If you or someone you know has been charged with a criminal matter in Illinois, it is advisable to consult with an experienced Chicago criminal defense attorney. Contact The Law Offices of Christopher M. Cosley today for a consultation in our Rolling Meadows office.
August 26th, 2014 at 7:00 am
According to a news article by the Chicago Sun-Times, the Cook County sheriff’s office will be focusing its efforts on executing arrest warrants in Chicago. The media outlet reported that Cook County sheriff Tom Dart wants to ramp up efforts to catch individuals wanted on arrest warrants in connection with violent crimes that occurred in the city. It is law enforcement’s latest effort to address the problem of gun violence in Chicago.
Shift in Focus
In addition to executing arrest warrants in Chicago, the sheriff’s office is also said to be increasing its supervision of criminal defendants who have been released from prison and are currently on electronic monitoring. Previously, many sheriff’s officers were assigned to the area of south suburban Robbins to concentrate on reducing gun violence. Now, those efforts will be shifted to the city of Chicago. The office will be focused on Chicago warrants for a period of time in order to respond to recent crime trends. The sheriff’s officers who were deployed to Robbins reportedly made a difference, with crime in that area improving.
While sheriff’s officers being present in the city of Chicago is nothing new, the sheriff wants to ensure that the crime in the area is being responded to with the proper attention and resources. The sheriff’s decision comes in the wake of a violent holiday weekend, when 13 people were fatally shot and dozens more wounded over the Fourth of July. The violence in the city made national headlines.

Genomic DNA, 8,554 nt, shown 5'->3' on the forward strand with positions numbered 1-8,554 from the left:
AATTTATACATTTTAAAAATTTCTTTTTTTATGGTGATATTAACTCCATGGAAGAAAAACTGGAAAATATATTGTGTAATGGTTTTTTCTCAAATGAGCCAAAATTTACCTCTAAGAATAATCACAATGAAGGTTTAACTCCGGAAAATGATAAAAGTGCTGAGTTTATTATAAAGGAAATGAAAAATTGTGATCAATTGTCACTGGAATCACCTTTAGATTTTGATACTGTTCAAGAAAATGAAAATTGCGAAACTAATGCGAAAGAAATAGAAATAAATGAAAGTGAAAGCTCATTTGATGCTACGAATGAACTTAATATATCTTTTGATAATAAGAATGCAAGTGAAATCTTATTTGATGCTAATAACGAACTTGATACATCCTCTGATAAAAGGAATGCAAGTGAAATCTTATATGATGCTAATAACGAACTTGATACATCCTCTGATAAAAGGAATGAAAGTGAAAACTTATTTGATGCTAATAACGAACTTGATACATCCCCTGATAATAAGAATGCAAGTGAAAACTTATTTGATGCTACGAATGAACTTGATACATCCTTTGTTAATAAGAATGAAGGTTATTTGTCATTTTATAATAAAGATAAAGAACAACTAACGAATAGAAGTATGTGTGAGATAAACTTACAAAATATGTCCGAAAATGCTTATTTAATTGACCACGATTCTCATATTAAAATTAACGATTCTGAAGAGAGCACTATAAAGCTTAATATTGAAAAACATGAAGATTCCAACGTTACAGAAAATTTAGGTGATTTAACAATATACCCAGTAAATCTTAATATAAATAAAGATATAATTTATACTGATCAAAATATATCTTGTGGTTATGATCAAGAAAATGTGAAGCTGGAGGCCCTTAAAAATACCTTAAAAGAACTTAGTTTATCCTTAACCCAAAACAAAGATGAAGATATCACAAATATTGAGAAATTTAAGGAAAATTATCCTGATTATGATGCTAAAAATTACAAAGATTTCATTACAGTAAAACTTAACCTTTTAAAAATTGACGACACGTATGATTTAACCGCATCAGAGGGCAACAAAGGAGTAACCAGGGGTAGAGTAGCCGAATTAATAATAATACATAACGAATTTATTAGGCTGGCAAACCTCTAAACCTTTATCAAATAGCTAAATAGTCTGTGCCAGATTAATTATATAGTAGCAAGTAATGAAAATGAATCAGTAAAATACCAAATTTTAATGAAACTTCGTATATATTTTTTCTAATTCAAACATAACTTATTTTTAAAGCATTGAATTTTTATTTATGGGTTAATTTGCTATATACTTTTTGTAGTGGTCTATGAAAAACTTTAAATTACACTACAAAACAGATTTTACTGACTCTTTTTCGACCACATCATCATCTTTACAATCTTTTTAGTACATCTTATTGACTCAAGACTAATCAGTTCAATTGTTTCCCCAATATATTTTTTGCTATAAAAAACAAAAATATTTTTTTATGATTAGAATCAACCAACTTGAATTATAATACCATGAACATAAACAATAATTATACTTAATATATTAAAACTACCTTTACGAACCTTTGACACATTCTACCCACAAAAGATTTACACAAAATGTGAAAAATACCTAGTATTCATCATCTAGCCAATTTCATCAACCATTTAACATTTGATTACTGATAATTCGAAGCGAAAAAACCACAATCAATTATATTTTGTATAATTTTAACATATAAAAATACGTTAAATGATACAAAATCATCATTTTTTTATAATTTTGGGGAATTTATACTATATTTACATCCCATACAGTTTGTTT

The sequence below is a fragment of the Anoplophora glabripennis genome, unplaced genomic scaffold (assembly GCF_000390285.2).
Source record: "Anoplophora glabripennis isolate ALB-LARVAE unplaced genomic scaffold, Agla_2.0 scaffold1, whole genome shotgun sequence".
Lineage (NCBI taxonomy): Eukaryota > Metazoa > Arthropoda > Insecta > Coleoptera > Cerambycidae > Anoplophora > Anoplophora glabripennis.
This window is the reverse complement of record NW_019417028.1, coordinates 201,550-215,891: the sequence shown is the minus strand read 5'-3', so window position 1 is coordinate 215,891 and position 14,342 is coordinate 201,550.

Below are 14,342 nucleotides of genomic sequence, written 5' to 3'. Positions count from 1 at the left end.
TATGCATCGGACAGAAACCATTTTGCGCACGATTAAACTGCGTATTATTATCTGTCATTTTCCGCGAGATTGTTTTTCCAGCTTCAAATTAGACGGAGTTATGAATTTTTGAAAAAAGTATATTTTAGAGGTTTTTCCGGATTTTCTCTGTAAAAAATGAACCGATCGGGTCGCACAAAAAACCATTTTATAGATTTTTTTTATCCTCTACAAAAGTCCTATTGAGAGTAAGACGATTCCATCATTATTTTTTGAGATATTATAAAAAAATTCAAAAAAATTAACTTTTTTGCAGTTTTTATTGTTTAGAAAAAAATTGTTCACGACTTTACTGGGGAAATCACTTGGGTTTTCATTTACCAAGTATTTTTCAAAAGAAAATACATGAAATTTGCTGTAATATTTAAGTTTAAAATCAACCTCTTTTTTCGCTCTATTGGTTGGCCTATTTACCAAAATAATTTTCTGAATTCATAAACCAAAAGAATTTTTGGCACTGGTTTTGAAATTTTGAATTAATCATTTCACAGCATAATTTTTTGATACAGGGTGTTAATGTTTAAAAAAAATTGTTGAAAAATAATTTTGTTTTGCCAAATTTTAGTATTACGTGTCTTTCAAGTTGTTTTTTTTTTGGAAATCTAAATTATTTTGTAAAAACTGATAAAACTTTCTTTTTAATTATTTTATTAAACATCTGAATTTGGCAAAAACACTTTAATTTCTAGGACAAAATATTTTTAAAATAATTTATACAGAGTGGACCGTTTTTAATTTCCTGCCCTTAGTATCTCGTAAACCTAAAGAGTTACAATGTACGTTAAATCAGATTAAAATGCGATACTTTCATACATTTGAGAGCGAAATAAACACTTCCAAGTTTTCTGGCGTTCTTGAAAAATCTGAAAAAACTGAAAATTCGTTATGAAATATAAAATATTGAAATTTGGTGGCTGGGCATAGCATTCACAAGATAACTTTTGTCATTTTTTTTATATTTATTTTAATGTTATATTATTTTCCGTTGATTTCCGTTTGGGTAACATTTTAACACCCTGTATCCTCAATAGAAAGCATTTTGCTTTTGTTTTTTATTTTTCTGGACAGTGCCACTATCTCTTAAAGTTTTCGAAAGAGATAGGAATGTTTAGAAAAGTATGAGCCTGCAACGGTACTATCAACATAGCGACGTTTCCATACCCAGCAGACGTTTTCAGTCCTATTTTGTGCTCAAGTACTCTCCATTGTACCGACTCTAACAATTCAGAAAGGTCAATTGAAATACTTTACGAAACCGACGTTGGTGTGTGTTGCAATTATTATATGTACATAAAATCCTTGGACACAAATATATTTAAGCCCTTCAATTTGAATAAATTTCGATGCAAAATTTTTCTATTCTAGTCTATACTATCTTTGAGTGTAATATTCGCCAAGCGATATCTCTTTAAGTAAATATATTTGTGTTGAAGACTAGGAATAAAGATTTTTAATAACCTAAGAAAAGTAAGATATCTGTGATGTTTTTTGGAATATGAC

Although the sheriff’s office does not plan on sending its officers on patrol alongside Chicago police officers, it is planning on executing some of the warrants with Chicago Police Department teams, and will begin to do so more frequently. The Chicago Police Department has said it has been working closely with the Cook County sheriff’s office in its effort. So far, Governor Quinn’s offer to send Illinois State Police troopers to assist the sheriff’s office has gone unanswered. The governor made a similar offer last year after a shooting that left 13 people wounded, but that offer was also rejected by local government officials.
Criminal Law Attorney
With the increased police efforts aimed at making arrests within the city of Chicago, more individuals are likely to be arrested and charged with crimes. If you or someone you know has been charged with a crime in the city of Chicago, hiring an experienced Chicago criminal defense attorney is imperative. The defense attorneys at the Law Offices of Christopher M. Cosley have experience representing clients in various criminal matters, including felony crimes. Contact us today to discuss your case and protect your rights. We serve clients in Cook and DuPage counties as well as the surrounding areas.